Finally, even though there is Spanish colonial culture here, to this day, obviously the culture was influenced by its isolated, frontier experience. Food in particular is very influenced by indigenous ingredients such as corn, chile peppers, squash, etc.All in all New Mexico's 'Spanish' heritage is a much more complex subject than simply defining it as a Spanish enclave in the United States. Their long history of isolation, their proximity to indigenous culture, decades of Anglo-Americanization, and recently the influx of Mexicans have all had their impact.
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Old 10-27-2014, 01:36 PM
 
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Originally Posted by ABQConvict View Post
While I won't argue that the Spanish settlers intermarried with local Pueblo Indians, the majority of New Mexicans who identify primarily as 'Spanish' would blend in on the streets of Spanish cities. Most of these folks come from mountain villages and Santa Fe wheras valley villages and cities like Espanola and Bernalillo have more evidence of intermarriage. But when you see a 'Spanish' New Mexican standing next to a Kewa (Pueblo Indian) there is no mistaking who is the European even if he does have a few indigenous ancestors.

The maintenence of 'Spanish' self-identification in New Mexico is also as much to enforce a perception of distance from Mexican culture as it is a connection to Spanish culture in my opinion.

Now, it should also be noted that there are a lot of Hispanicised Indians in New Mexico as well who speak (or spoke) Spanish and have Spanish names, but their day-to-day culture is still fundamentally indigenous with conflation of indigenous imagery with Catholic saints fro example, unlike the Spanish colonial population.

These folks are most evident on the edges of the population center along the Rio Grande valley. The Spanish army and missionaries used these people as a 'buffer' of friendly, Hispanicised natives against raiding 'uncivilized' tribes such as the Comanche to the east of the Spanish colony and Apaches to the west. While you might call these folks Hispanic, they are not Spanish. Sadly, a strict ethnic caste system was (and still is) in effect in New Mexico and a lot of people with mostly indigenous blood claim Spanish ancestry, usually those who are entirely Hispanic and also entirely disconnected from Pueblo culture.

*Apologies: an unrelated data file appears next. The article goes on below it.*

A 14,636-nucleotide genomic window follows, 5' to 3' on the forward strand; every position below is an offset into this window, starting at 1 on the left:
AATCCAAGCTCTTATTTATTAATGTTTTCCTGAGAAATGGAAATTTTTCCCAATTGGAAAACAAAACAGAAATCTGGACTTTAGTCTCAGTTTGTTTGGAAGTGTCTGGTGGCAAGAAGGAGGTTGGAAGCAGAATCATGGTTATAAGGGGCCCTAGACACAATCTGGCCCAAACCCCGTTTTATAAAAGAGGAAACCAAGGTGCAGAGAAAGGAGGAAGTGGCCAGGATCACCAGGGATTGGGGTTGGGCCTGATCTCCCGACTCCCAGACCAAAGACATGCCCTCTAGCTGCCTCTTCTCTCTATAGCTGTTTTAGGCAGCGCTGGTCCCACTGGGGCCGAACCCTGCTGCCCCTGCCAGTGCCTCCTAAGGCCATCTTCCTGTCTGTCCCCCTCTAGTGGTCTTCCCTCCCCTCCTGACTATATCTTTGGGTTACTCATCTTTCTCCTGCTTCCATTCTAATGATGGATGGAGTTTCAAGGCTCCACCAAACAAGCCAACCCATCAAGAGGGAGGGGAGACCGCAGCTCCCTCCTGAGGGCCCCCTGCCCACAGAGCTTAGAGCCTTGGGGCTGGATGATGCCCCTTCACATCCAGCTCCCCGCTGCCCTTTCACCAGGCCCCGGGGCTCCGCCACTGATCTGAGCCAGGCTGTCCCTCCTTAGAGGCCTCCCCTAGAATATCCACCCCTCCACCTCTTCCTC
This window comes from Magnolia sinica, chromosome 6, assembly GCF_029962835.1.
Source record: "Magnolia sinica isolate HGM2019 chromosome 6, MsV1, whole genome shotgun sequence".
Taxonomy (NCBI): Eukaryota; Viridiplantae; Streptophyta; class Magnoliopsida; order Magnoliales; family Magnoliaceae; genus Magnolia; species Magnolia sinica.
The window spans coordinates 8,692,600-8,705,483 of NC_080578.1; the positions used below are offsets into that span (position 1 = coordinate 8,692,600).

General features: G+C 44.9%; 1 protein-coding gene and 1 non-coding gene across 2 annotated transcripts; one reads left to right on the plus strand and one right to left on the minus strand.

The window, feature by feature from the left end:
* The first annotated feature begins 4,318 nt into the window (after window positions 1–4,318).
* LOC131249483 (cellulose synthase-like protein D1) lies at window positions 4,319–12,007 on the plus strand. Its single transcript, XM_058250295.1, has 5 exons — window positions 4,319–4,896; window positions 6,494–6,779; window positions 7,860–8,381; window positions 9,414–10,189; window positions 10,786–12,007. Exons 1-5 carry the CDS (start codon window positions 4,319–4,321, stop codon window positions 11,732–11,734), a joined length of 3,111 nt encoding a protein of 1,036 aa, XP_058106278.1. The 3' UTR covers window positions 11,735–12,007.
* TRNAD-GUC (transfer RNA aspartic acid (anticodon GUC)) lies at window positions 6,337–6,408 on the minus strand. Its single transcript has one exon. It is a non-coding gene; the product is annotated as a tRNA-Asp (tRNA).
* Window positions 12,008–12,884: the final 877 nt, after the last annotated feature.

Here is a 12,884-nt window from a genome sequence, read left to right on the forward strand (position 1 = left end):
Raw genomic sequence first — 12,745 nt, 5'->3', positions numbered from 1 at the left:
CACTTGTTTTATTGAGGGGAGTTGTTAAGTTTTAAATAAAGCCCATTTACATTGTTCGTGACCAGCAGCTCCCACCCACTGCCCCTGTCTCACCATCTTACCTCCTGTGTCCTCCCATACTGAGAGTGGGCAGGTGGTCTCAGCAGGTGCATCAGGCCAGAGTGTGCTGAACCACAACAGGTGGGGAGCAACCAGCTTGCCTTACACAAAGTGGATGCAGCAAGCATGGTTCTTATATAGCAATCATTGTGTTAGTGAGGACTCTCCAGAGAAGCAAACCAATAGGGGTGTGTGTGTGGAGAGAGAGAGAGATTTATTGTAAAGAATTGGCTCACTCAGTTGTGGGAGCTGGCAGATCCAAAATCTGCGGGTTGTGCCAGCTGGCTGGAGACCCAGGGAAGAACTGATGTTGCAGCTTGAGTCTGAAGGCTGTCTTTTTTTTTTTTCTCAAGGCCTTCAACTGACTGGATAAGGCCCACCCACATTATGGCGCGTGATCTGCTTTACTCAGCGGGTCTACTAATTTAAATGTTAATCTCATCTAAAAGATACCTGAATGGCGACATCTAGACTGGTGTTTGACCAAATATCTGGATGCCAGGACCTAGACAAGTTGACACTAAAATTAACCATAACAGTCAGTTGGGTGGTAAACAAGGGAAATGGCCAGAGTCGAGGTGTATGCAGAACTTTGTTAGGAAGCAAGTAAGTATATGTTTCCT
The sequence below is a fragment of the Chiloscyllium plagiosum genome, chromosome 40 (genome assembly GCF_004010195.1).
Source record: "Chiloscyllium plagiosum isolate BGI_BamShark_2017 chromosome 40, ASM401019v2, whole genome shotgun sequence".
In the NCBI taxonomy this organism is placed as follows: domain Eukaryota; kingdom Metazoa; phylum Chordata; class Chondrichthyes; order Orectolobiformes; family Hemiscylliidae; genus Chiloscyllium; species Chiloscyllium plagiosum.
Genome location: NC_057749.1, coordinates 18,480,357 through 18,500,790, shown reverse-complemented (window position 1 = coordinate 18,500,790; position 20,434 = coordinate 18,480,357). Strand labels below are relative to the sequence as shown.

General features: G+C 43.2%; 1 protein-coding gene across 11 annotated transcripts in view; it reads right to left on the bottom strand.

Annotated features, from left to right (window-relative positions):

Finally, even though there is Spanish colonial culture here, to this day, obviously the culture was influenced by its isolated, frontier experience. Food in particular is very influenced by indigenous ingredients such as corn, chile peppers, squash, etc.All in all New Mexico's 'Spanish' heritage is a much more complex subject than simply defining it as a Spanish enclave in the United States. Their long history of isolation, their proximity to indigenous culture, decades of Anglo-Americanization, and recently the influx of Mexicans have all had their impact.
All accurate. And just as it's a complex matter in New Mexico, it's a complex matter in Spain. There are many Spaniards who are descendants of Visigoths (German tribes) and look no different from folks you'd find in Hamburg or Vienna. There are descendants of Etruscans. There are many descendants of Jews... in short, ethnicity is almost always more complex than people want to present it.
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Old 10-27-2014, 04:32 PM
 
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Originally Posted by EddieOlSkool View Post
I went to a Spanish restaurant in Valpo, IN last night. Great food, btw. Anyway, I got to wondering something. Why is it that Spaniards don't have a significant cultural presence in the US?

Now, I know that many Latin Americans have Spaniard descent but thanks to the modern classification lumping all "Hispanics" together, few of them identify as having this culture and instead put themselves in a general "Latino" category. I already made a thread about that and don't wish to discuss it here.

But when it comes to people with actual Spaniard culture and customs, are there any well-known communities in the US? I've read of a Basque (who are technically not Spaniards) community in Boise, Idaho. Never been there, though. The Wikipedia page on Spanish-Americans places most of them as having a strong presence in the Southwest. Again, though, I am sure that in this day and age few identify as Spaniards and probably identify as Tejanos or Mexican-Americans. Or maybe I'm totally off about that.

Have you seen any Spanish communities in the US that are proud of their heritage in Spain and celebrate it?
Spanish immigrants and immigration were numerous and in abundance in/to the USA. Most of what is now the USA was settled and controlled by Spaniards all the way up until the late 1800s.

Sephardi Jews, Isleños, Little Spain are great examples of the massive wave of Spanish descended immigrants to the USA.
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Old 10-27-2014, 04:35 PM
 
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Originally Posted by green_mariner View Post
Many Canarian Spaniards went to Louisiana, became known as Islenos.
Isleños are also considered as Creoles as well!
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Old 10-27-2014, 04:38 PM
 
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Spanish descendants can be found in all 50 states of the USA! Plenty of Spanish came to the USA. Spaniards were the first successful European colonial power in what is now the USA and have had a long cultural presence and impact on the USA.